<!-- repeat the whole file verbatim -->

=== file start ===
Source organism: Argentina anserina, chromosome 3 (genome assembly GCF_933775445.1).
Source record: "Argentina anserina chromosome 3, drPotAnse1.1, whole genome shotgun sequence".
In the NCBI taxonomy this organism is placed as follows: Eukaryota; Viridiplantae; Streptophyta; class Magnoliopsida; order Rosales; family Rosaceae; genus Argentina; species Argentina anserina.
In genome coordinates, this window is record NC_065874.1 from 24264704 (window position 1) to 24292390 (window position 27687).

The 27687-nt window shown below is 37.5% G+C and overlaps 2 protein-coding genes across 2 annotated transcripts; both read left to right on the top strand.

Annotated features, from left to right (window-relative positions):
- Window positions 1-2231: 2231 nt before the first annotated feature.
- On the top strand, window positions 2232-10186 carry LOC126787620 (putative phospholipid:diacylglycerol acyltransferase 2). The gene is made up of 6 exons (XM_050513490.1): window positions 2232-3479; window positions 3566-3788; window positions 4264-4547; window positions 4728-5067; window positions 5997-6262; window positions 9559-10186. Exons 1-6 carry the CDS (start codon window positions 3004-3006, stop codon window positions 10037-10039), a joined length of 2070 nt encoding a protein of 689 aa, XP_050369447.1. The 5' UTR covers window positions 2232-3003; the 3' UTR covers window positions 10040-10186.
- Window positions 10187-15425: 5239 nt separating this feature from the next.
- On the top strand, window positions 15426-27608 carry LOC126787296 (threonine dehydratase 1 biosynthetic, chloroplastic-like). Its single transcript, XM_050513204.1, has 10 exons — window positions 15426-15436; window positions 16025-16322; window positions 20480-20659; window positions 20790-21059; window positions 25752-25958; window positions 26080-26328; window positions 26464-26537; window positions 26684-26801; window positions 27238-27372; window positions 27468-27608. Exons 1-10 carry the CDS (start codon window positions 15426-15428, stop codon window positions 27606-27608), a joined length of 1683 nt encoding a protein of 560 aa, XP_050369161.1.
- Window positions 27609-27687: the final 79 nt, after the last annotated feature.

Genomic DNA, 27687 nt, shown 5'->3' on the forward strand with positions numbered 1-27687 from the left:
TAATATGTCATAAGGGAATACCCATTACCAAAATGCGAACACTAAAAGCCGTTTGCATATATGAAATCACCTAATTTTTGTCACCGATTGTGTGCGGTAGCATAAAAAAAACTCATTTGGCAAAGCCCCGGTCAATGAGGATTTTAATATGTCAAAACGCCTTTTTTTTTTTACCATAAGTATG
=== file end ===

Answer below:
Source organism: Argentina anserina, chromosome 3 (genome assembly GCF_933775445.1).
Source record: "Argentina anserina chromosome 3, drPotAnse1.1, whole genome shotgun sequence".
In the NCBI taxonomy this organism is placed as follows: Eukaryota; Viridiplantae; Streptophyta; class Magnoliopsida; order Rosales; family Rosaceae; genus Argentina; species Argentina anserina.
In genome coordinates, this window is record NC_065874.1 from 24264704 (window position 1) to 24292390 (window position 27687).

The 27687-nt window shown below is 37.5% G+C and overlaps 2 protein-coding genes across 2 annotated transcripts; both read left to right on the top strand.

Annotated features, from left to right (window-relative positions):
- Window positions 1-2231: 2231 nt before the first annotated feature.
- On the top strand, window positions 2232-10186 carry LOC126787620 (putative phospholipid:diacylglycerol acyltransferase 2). The gene is made up of 6 exons (XM_050513490.1): window positions 2232-3479; window positions 3566-3788; window positions 4264-4547; window positions 4728-5067; window positions 5997-6262; window positions 9559-10186. Exons 1-6 carry the CDS (start codon window positions 3004-3006, stop codon window positions 10037-10039), a joined length of 2070 nt encoding a protein of 689 aa, XP_050369447.1. The 5' UTR covers window positions 2232-3003; the 3' UTR covers window positions 10040-10186.
- Window positions 10187-15425: 5239 nt separating this feature from the next.
- On the top strand, window positions 15426-27608 carry LOC126787296 (threonine dehydratase 1 biosynthetic, chloroplastic-like). Its single transcript, XM_050513204.1, has 10 exons — window positions 15426-15436; window positions 16025-16322; window positions 20480-20659; window positions 20790-21059; window positions 25752-25958; window positions 26080-26328; window positions 26464-26537; window positions 26684-26801; window positions 27238-27372; window positions 27468-27608. Exons 1-10 carry the CDS (start codon window positions 15426-15428, stop codon window positions 27606-27608), a joined length of 1683 nt encoding a protein of 560 aa, XP_050369161.1.
- Window positions 27609-27687: the final 79 nt, after the last annotated feature.

Genomic DNA, 27687 nt, shown 5'->3' on the forward strand with positions numbered 1-27687 from the left:
TAATATGTCATAAGGGAATACCCATTACCAAAATGCGAACACTAAAAGCCGTTTGCATATATGAAATCACCTAATTTTTGTCACCGATTGTGTGCGGTAGCATAAAAAAAACTCATTTGGCAAAGCCCCGGTCAATGAGGATTTTAATATGTCAAAACGCCTTTTTTTTTTTACCATAAGTATG